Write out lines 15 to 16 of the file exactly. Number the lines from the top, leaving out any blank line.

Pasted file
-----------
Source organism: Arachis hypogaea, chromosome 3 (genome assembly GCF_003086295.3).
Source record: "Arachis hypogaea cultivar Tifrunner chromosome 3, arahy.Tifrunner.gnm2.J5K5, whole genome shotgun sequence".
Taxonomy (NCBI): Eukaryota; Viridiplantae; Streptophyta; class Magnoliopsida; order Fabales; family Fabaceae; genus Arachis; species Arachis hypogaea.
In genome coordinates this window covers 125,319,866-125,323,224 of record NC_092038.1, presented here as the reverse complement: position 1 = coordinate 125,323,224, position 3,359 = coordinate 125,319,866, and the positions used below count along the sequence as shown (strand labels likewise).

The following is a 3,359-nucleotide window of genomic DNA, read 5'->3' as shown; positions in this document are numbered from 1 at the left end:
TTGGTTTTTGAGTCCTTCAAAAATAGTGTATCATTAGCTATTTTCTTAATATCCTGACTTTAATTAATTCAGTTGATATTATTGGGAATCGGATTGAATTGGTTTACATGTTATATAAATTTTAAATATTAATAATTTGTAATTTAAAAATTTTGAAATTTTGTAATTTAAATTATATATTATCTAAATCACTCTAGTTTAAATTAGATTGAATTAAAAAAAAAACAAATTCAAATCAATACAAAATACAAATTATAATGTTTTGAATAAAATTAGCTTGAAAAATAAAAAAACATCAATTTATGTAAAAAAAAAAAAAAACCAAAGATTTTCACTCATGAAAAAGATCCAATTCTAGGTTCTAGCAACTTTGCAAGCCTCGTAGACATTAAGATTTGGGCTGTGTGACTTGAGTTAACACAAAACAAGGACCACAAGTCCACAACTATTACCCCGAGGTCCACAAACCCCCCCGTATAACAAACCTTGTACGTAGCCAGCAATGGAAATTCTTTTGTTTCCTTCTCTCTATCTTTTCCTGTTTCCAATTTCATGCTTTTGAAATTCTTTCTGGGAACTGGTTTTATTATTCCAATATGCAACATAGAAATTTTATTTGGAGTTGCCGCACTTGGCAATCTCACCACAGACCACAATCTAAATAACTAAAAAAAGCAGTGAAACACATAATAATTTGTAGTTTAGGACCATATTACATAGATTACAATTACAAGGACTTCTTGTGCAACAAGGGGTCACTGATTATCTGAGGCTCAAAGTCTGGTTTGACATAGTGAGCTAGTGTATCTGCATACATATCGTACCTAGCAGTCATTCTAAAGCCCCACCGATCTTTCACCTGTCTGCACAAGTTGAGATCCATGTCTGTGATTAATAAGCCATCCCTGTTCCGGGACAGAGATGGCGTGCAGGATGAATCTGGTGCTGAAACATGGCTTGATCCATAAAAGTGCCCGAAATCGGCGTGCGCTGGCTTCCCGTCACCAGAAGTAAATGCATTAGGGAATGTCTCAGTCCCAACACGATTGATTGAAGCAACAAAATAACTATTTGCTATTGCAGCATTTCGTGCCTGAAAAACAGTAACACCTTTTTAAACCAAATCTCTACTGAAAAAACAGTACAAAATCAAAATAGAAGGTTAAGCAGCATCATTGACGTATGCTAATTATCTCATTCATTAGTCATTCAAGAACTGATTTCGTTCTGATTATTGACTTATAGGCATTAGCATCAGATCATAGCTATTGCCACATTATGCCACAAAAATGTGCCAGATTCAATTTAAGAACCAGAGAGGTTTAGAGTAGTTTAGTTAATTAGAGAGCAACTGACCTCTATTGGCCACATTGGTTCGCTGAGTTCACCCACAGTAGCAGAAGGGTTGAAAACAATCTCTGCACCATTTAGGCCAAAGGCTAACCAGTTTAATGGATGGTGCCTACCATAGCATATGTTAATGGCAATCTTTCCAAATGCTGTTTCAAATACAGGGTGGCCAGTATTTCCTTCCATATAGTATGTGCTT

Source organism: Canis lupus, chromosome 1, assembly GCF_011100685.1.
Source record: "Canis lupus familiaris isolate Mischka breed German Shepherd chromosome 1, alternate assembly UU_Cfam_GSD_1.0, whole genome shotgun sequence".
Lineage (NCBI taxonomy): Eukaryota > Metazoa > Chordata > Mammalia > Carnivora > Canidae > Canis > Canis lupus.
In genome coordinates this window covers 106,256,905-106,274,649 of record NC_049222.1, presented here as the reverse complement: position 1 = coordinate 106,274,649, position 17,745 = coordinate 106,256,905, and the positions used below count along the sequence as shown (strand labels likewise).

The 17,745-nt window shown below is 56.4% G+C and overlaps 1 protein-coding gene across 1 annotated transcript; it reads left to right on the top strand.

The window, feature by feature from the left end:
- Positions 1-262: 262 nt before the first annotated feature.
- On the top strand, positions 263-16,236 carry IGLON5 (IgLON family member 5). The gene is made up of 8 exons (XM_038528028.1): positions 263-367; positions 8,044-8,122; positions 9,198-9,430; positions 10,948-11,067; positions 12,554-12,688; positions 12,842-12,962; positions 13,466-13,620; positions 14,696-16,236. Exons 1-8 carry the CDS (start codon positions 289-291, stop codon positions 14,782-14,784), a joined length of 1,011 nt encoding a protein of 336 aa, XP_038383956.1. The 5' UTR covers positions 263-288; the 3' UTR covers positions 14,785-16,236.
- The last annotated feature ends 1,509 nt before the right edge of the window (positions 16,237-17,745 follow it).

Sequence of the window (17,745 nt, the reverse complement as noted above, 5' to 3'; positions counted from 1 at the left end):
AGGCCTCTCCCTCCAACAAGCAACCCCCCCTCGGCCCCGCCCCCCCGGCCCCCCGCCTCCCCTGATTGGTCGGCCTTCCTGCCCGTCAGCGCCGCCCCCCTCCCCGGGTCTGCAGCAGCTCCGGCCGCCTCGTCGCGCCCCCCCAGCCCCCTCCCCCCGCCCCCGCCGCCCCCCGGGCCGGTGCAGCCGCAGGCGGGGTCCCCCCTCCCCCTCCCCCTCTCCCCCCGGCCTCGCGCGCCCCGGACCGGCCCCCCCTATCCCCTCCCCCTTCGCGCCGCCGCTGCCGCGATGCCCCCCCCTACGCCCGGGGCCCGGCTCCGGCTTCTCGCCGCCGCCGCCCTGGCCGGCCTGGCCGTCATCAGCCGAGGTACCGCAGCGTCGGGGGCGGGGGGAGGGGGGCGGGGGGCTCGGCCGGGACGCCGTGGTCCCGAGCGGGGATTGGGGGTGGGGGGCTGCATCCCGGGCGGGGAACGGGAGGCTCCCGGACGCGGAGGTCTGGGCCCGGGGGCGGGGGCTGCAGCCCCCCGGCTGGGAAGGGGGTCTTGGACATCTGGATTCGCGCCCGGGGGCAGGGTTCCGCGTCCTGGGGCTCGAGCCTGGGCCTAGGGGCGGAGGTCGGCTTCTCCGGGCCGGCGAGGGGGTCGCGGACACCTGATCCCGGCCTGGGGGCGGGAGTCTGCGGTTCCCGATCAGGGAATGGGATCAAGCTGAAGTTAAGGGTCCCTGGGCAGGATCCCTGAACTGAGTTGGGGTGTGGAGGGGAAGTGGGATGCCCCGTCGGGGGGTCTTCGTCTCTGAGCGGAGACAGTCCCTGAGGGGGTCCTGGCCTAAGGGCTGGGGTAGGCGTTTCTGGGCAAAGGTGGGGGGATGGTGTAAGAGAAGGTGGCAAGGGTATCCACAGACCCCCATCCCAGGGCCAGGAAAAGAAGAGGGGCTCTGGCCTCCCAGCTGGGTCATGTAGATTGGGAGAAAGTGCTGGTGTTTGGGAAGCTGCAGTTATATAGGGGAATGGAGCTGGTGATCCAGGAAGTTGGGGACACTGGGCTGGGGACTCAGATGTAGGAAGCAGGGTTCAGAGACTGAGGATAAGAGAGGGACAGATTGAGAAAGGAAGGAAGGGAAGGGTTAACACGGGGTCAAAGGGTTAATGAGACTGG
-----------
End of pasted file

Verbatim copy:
- The last annotated feature ends 1,509 nt before the right edge of the window (positions 16,237-17,745 follow it).

Sequence of the window (17,745 nt, the reverse complement as noted above, 5' to 3'; positions counted from 1 at the left end):